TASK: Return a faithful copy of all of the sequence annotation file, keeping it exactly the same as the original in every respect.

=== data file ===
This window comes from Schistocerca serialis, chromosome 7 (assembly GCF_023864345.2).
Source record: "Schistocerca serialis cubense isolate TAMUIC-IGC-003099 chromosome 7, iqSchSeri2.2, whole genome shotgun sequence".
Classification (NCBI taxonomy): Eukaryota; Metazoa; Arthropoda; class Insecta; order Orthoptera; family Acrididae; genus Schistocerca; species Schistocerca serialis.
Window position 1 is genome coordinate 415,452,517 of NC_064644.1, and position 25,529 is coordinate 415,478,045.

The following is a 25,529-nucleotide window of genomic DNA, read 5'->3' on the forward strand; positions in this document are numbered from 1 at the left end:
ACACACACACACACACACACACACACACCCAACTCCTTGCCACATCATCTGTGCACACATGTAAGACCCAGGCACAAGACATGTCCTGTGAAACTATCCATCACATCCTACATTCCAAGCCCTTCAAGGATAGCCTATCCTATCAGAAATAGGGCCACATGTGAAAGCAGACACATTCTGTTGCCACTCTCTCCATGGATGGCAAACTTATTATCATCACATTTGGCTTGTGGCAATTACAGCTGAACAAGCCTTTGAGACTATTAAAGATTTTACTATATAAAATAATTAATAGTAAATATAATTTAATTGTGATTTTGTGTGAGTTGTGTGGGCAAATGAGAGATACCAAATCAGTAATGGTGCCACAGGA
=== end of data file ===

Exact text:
This window comes from Schistocerca serialis, chromosome 7 (assembly GCF_023864345.2).
Source record: "Schistocerca serialis cubense isolate TAMUIC-IGC-003099 chromosome 7, iqSchSeri2.2, whole genome shotgun sequence".
Classification (NCBI taxonomy): Eukaryota; Metazoa; Arthropoda; class Insecta; order Orthoptera; family Acrididae; genus Schistocerca; species Schistocerca serialis.
Window position 1 is genome coordinate 415,452,517 of NC_064644.1, and position 25,529 is coordinate 415,478,045.

The following is a 25,529-nucleotide window of genomic DNA, read 5'->3' on the forward strand; positions in this document are numbered from 1 at the left end:
ACACACACACACACACACACACACACACCCAACTCCTTGCCACATCATCTGTGCACACATGTAAGACCCAGGCACAAGACATGTCCTGTGAAACTATCCATCACATCCTACATTCCAAGCCCTTCAAGGATAGCCTATCCTATCAGAAATAGGGCCACATGTGAAAGCAGACACATTCTGTTGCCACTCTCTCCATGGATGGCAAACTTATTATCATCACATTTGGCTTGTGGCAATTACAGCTGAACAAGCCTTTGAGACTATTAAAGATTTTACTATATAAAATAATTAATAGTAAATATAATTTAATTGTGATTTTGTGTGAGTTGTGTGGGCAAATGAGAGATACCAAATCAGTAATGGTGCCACAGGA